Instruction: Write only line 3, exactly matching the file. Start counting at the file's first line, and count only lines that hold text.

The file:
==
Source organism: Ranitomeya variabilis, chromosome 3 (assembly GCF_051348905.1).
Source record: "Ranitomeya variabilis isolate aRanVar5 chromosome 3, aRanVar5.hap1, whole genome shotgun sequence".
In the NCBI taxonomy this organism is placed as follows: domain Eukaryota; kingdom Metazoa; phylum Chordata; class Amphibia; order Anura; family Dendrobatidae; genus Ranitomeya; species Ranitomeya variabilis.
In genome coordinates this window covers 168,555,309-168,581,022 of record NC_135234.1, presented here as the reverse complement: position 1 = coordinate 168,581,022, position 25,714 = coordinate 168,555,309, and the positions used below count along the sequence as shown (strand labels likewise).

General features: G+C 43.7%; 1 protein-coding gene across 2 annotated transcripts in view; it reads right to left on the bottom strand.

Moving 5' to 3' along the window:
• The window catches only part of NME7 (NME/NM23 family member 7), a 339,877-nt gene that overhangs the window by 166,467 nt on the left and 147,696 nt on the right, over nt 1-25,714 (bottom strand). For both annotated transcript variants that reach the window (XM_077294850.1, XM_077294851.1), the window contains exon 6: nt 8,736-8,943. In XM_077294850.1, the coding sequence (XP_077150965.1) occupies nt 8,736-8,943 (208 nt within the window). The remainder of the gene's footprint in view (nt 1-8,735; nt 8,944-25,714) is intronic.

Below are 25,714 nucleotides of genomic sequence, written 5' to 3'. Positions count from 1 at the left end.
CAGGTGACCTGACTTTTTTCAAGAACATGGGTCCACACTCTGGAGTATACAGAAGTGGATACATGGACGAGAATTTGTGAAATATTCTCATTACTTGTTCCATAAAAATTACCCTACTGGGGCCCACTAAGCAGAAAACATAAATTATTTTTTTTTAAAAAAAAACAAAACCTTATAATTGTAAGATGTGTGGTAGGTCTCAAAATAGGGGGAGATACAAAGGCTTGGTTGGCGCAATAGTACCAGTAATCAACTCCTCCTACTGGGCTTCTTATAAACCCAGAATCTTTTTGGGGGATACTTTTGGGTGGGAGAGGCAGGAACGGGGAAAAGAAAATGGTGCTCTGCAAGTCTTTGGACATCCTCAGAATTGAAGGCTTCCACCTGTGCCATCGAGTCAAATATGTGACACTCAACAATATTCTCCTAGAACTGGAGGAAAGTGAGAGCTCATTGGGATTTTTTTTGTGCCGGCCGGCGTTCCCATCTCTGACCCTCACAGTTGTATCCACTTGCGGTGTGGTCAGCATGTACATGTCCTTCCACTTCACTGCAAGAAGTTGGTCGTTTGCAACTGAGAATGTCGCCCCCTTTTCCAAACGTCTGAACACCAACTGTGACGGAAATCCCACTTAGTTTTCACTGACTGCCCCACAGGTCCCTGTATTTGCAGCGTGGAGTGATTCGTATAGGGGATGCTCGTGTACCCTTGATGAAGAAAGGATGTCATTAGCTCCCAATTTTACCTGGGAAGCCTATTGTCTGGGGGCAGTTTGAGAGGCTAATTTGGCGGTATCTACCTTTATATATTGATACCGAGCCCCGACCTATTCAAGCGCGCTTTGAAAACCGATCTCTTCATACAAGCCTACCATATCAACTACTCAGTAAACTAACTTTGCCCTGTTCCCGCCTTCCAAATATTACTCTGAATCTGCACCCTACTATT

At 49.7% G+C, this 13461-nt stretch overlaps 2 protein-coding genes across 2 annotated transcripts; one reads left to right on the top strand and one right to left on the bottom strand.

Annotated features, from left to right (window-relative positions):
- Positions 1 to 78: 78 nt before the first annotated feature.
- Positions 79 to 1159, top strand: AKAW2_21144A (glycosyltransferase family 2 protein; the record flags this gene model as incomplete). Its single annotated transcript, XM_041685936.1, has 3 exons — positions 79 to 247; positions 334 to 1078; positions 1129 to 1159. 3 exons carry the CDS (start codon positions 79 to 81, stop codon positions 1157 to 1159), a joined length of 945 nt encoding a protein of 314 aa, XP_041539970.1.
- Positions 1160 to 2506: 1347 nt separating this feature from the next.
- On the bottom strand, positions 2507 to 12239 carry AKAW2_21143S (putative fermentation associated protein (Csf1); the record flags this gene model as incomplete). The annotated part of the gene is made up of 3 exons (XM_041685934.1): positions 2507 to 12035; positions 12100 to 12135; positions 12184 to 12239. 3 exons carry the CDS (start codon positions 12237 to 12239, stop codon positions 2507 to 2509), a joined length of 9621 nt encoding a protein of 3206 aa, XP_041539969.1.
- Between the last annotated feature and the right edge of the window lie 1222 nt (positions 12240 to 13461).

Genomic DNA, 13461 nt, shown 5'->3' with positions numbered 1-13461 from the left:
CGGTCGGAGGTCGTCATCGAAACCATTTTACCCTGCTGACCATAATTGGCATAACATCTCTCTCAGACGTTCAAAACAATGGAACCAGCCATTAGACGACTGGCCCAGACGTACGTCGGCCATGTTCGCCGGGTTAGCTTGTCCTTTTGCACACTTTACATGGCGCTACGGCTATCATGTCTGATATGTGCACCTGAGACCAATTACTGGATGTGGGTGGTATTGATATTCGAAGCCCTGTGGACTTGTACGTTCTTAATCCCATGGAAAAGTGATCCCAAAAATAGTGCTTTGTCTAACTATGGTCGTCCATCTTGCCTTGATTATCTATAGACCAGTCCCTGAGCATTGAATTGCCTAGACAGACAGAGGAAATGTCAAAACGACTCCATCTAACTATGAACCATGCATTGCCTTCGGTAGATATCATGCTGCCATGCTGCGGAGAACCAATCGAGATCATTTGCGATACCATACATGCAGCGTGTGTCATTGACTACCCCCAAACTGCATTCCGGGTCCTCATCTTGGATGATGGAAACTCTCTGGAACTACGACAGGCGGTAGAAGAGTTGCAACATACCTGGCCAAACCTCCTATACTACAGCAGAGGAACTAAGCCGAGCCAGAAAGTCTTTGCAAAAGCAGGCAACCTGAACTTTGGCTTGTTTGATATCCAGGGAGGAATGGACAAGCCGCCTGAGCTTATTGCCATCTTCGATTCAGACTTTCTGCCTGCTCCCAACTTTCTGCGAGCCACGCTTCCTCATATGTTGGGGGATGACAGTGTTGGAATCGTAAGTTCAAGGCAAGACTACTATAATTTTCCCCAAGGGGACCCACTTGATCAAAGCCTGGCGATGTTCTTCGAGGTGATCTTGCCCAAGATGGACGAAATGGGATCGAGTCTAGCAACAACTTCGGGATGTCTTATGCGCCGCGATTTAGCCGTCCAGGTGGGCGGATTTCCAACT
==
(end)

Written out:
In the NCBI taxonomy this organism is placed as follows: domain Eukaryota; kingdom Metazoa; phylum Chordata; class Amphibia; order Anura; family Dendrobatidae; genus Ranitomeya; species Ranitomeya variabilis.